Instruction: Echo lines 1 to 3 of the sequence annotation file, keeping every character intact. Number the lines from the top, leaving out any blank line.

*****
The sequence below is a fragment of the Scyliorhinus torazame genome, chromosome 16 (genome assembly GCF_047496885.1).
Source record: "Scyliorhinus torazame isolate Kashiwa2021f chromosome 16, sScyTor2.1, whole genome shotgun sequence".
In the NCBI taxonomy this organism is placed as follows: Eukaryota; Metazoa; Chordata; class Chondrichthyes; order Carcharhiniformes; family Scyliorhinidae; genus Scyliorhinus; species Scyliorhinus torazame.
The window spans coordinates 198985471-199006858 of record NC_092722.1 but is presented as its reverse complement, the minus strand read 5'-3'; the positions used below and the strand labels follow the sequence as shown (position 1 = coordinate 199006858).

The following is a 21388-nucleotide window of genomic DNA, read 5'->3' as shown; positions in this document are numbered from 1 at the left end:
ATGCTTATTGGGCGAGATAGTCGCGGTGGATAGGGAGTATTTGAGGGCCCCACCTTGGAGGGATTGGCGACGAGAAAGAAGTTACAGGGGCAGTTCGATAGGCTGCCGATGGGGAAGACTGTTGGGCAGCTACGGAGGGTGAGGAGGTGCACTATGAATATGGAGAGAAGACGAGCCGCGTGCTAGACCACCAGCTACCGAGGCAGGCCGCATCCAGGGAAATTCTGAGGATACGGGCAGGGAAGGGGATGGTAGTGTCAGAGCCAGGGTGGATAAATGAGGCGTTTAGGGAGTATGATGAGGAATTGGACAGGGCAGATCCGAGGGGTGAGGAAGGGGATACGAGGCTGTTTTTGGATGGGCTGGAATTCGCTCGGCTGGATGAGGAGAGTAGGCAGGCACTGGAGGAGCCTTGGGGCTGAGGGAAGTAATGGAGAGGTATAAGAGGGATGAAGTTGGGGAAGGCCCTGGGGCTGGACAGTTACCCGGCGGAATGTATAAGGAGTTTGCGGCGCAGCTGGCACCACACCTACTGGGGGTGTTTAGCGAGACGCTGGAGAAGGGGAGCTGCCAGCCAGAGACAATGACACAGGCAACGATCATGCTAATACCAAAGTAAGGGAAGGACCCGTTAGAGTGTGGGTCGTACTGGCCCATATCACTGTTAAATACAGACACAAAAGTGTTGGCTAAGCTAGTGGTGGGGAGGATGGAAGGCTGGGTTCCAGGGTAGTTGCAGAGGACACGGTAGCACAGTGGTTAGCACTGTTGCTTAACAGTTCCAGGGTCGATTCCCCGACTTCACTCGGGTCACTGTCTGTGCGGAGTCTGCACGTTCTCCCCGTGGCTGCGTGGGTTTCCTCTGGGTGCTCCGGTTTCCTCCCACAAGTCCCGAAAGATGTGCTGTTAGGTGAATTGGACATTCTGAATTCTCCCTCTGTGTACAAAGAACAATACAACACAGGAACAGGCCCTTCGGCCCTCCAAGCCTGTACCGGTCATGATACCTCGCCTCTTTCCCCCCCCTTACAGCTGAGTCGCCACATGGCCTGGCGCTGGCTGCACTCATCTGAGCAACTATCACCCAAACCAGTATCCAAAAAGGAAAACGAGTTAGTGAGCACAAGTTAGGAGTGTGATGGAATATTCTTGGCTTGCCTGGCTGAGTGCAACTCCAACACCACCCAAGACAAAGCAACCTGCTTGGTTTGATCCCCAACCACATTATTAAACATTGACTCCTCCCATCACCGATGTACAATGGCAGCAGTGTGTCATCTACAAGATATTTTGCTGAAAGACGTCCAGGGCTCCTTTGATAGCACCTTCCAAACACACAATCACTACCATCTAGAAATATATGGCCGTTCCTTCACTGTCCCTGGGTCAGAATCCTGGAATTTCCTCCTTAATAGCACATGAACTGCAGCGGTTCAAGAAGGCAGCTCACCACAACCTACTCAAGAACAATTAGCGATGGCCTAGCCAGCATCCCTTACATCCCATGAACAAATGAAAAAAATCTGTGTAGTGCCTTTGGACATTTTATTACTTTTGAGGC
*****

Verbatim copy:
The sequence below is a fragment of the Scyliorhinus torazame genome, chromosome 16 (genome assembly GCF_047496885.1).
Source record: "Scyliorhinus torazame isolate Kashiwa2021f chromosome 16, sScyTor2.1, whole genome shotgun sequence".
In the NCBI taxonomy this organism is placed as follows: Eukaryota; Metazoa; Chordata; class Chondrichthyes; order Carcharhiniformes; family Scyliorhinidae; genus Scyliorhinus; species Scyliorhinus torazame.